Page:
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6 August 2018
Following consultation, NICE introduced its guidance on Lyme disease in April 2018.
With the arrival of warmer weather, more people will be venturing into grassy and woodland areas, where they may pick up infected tick bites with the risk of developing Lyme disease.
Lyme disease is not common in the UK but cases confirmed by laboratory testing rose from 346 in 2003 to about 1700 in 2015. Public Health England estimates there could be up to 3000 new cases of Lyme disease in England and Wales each year, although this figure is disputed by patient groups, who suggest the number of patients affected is higher.
The guidance aims to raise the profile of the disease among general practitioners, encouraging them to consider the disease among their list of potential diagnoses, when relevant.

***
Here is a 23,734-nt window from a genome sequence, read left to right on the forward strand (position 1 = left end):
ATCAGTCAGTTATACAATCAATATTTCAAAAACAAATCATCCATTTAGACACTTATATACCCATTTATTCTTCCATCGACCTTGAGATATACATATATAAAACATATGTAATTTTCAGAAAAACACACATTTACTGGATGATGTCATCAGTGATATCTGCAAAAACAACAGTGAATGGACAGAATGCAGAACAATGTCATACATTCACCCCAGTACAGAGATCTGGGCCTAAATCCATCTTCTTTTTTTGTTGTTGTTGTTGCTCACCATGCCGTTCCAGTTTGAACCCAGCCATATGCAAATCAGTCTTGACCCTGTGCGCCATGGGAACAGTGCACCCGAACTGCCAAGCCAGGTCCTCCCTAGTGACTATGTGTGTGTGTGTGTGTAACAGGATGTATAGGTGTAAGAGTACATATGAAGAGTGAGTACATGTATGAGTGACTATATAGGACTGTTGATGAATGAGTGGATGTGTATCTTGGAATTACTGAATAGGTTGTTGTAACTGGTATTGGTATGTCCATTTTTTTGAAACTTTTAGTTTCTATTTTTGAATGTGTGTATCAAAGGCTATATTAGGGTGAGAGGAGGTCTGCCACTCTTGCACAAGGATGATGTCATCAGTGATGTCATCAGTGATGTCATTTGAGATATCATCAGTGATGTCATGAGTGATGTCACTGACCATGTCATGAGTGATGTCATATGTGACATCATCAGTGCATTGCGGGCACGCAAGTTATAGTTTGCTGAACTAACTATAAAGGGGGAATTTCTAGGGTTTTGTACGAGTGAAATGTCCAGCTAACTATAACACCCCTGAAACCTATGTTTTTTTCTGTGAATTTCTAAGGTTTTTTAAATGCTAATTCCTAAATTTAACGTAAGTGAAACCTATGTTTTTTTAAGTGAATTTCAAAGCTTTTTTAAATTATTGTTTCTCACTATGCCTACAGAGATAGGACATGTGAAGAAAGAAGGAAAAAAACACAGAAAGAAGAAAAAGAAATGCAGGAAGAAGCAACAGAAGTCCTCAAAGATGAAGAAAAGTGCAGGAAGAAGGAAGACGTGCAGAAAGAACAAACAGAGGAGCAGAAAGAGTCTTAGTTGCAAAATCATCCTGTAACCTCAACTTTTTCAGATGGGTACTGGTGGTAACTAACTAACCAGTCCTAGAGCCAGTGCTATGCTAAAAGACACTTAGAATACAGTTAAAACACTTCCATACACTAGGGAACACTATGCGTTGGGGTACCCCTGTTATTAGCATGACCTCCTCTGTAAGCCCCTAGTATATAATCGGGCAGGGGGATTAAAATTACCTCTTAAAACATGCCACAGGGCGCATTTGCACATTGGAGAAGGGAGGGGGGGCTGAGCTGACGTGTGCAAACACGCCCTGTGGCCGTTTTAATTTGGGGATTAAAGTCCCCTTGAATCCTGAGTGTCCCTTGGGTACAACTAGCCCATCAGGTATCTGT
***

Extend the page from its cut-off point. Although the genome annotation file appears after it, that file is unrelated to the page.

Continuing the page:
The guidance recommends that patients who present with a characteristic rash, erythema migrans, should be treated for Lyme disease without the need to resort to laboratory testing. An algorithm sets out what testing is recommended for individuals who present with more non-specific symptoms in whom Lyme disease is suspected. Guidance is also given on what antibiotic treatment is advised.
The diagnosis of Lyme disease can be difficult and its non-specific symptoms, such as fever and sweats, swollen glands, neck, joint or muscle pain and paraesthesia, can be missed – yet with appropriate antibiotic treatment it can be managed effectively. If cases continue to rise, doctors may worry about the risk of missing the diagnosis.
An alleged failure to diagnose the disease is the most common reason for complaints and claims about Lyme disease reported to the MDU.
In view of this, it may be worth considering the following risk management advice.
This guidance was correct at publication 06/08/2018. It is intended as general guidance for members only. If you are a member and need specific advice relating to your own circumstances, please contact one of our advisers.
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